The pillow is also equipped with eight different wireless speakers that turn it into an extra-personal musical experience. You can listen to soothing music while you fall asleep, either connecting the pillow to your Spotify or Apple Music account on your phone via Bluetooth or using the built-in relaxation programs. You can even use it to listen to podcasts without disturbing your partner. You can set a timer to turn the music off after a certain period so you don't wake up in the middle of the night still listening to Serial.

And when it's time to wake up, the pillow will analyze your movements to wake you during your lightest sleep stage, again keeping the noise of an alarm from disturbing your partner.

The downside? Suddenly your pillow is just another device with a battery that needs to charge. And forget about using it in a place without Wi-Fi.

The ZEEQ Smart Pillow currently costs $200.

[h/t TechCrunch]

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Forget Horns: Some Trains in Japan Bark Like Dogs to Scare Away Deer
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In Japan, growing deer populations are causing friction on the railways. The number of deer hit by trains each year is increasing, so the Railway Technical Research Institute has come up with a novel idea for curbing the problem, according to the BBC. Researchers there are using the sound of barking dogs to scare deer away from danger zones when trains are approaching, preventing train damage, delays, and of course, deer carnage.

It’s not your standard horn. In pilot tests, Japanese researchers have attached speakers that blare out a combination of sounds designed specifically to ward off deer. First, the recording captures the animals’ attention by playing a snorting sound that deer use as an “alarm call” to warn others of danger. Then, the sound of howling dogs drives the deer away from the tracks so the train can pass.

Before this initiative, the problem of deer congregating on train tracks seemed intractable. Despite the best efforts of railways, the animals aren’t deterred by ropes, barriers, flashing lights, or even lion feces meant to repel them. Kintetsu Railway has had some success with ultrasonic waves along its Osaka line, but many rail companies are still struggling to deal with the issue. Deer flock to railroad tracks for the iron filings that pile up on the rails, using the iron as a dietary supplement. (They have also been known to lick chain link fences.)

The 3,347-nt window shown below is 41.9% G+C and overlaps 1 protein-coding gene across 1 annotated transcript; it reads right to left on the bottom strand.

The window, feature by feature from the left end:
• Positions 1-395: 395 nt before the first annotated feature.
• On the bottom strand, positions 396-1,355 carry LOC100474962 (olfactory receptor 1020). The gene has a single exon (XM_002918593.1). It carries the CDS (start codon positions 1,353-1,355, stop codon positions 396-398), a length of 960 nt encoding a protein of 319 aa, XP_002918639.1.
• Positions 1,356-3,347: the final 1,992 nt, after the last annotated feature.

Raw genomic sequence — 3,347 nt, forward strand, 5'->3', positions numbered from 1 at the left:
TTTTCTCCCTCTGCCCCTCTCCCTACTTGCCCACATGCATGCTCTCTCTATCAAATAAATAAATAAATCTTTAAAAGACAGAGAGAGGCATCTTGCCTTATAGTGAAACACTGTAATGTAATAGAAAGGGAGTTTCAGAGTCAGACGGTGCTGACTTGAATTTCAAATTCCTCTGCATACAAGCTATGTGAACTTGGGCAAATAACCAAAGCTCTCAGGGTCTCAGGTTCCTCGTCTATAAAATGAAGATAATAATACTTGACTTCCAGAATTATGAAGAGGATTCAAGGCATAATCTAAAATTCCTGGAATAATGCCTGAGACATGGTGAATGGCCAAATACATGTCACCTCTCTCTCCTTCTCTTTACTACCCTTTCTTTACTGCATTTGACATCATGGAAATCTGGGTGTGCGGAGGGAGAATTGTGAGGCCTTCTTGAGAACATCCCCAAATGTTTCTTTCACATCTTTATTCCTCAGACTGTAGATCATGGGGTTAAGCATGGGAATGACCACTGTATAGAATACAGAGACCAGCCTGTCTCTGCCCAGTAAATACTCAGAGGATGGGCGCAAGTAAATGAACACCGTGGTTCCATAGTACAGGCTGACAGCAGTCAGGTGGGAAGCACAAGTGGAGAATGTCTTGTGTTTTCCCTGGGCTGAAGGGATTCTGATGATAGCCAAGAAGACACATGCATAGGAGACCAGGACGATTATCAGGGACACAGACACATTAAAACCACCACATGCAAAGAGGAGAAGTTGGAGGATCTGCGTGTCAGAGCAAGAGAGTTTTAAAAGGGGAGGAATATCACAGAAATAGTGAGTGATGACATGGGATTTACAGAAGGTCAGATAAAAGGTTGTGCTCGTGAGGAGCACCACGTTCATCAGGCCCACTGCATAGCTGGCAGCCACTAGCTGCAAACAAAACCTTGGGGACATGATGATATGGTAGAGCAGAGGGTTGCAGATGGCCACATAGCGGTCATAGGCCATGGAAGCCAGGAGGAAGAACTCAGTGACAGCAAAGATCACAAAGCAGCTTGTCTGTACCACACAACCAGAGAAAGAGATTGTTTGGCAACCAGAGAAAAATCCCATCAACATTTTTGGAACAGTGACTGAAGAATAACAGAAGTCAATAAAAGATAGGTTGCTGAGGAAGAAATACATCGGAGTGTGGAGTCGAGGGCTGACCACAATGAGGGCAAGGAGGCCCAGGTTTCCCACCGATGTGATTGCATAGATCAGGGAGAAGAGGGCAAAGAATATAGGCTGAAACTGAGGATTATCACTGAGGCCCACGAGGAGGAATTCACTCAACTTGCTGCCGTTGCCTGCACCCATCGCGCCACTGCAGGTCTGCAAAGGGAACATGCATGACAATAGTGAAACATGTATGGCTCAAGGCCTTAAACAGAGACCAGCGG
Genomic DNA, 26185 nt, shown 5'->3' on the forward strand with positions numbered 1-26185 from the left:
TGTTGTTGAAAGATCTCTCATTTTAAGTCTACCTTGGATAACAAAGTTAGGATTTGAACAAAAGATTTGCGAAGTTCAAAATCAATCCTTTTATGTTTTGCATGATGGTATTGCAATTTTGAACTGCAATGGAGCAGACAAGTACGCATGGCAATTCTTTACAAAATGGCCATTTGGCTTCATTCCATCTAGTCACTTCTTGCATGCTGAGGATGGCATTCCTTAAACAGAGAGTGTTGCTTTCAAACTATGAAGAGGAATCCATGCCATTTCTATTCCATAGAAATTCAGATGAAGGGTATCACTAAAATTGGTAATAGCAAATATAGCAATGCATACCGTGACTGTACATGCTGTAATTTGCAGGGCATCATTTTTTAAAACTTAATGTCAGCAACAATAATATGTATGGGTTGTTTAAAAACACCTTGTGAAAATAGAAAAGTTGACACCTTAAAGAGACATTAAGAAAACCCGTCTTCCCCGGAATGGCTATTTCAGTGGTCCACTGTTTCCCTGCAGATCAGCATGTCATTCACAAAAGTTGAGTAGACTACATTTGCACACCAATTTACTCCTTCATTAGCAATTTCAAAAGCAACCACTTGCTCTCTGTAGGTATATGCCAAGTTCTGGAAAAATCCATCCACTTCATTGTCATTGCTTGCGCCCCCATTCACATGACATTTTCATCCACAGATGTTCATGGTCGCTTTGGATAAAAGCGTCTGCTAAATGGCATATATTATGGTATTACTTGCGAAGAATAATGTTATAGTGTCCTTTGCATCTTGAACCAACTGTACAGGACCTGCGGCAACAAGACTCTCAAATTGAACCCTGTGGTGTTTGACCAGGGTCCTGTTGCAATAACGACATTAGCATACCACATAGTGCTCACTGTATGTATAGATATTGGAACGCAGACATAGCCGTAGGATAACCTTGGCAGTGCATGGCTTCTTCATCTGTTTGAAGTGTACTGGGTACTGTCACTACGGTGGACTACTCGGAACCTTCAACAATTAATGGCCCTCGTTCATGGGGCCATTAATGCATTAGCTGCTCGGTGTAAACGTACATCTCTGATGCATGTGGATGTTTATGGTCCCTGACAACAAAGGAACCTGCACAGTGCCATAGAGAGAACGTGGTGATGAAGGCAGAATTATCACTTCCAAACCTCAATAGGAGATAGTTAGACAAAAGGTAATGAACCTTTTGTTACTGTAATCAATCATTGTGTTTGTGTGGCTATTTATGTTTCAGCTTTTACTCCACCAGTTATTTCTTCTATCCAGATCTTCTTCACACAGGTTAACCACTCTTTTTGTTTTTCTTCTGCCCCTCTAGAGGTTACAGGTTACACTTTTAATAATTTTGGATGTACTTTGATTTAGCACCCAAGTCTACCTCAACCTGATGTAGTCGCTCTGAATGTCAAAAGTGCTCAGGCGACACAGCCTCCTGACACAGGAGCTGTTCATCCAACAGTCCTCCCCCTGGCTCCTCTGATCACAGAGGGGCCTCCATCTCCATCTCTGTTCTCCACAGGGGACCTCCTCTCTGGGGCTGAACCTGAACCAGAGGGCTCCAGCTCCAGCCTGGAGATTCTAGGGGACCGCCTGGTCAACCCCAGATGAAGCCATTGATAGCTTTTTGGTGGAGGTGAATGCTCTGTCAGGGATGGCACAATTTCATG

The new deer-deterring soundtrack is particularly useful because it's relatively low-tech and would be cheap to implement. Unlike the ultrasonic plan, it doesn’t have to be set up in a particular place or require a lot of new equipment. Played through a speaker on the train, it goes wherever the train goes, and can be deployed whenever necessary. One speaker on each train could do the job for a whole railway line.

The researchers found that the recordings they designed could reduce the number of deer sightings near the train tracks by as much as 45 percent during winter nights, which typically see the highest collision rates. According to the BBC, the noises will only be used in unpopulated areas, reducing the possibility that people living near the train tracks will have to endure the sounds of dogs howling every night for the rest of their lives.

Deer aren't the only animals that Japanese railways have sought to protect against the dangers of railroad tracks. In 2015, the Suma Aqualife Park and the West Japan Railway Company teamed up to create tunnels that could serve as safer rail crossings for the turtles that kept getting hit by trains.

[h/t BBC]